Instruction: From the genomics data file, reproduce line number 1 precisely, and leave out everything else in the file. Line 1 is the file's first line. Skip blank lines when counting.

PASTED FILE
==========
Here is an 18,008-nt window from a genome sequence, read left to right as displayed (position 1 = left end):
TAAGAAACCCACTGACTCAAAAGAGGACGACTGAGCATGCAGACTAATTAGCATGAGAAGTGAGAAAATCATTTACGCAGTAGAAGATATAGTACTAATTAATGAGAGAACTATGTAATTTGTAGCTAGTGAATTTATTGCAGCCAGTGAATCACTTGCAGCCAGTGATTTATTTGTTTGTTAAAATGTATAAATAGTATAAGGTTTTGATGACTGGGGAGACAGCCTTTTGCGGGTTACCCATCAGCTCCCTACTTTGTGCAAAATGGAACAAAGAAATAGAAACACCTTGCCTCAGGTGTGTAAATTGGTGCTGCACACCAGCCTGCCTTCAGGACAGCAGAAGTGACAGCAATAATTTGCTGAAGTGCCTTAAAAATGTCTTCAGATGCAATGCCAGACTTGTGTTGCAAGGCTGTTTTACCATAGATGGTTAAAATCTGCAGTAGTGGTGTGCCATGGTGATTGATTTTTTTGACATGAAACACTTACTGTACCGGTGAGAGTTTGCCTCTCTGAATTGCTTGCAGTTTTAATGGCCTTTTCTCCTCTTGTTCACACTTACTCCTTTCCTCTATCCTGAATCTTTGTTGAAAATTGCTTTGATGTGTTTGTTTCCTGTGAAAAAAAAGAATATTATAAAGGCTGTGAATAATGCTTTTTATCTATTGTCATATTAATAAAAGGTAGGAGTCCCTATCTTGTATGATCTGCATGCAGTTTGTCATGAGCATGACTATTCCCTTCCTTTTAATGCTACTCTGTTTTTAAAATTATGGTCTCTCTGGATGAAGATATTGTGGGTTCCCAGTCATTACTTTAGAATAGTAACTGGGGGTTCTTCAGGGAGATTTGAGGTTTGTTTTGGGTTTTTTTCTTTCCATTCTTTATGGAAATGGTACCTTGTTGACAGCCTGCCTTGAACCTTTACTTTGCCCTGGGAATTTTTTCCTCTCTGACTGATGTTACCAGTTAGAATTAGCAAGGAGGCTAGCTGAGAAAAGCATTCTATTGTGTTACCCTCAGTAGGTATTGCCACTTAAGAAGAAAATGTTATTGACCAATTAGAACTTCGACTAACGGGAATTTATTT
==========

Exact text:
Here is an 18,008-nt window from a genome sequence, read left to right as displayed (position 1 = left end):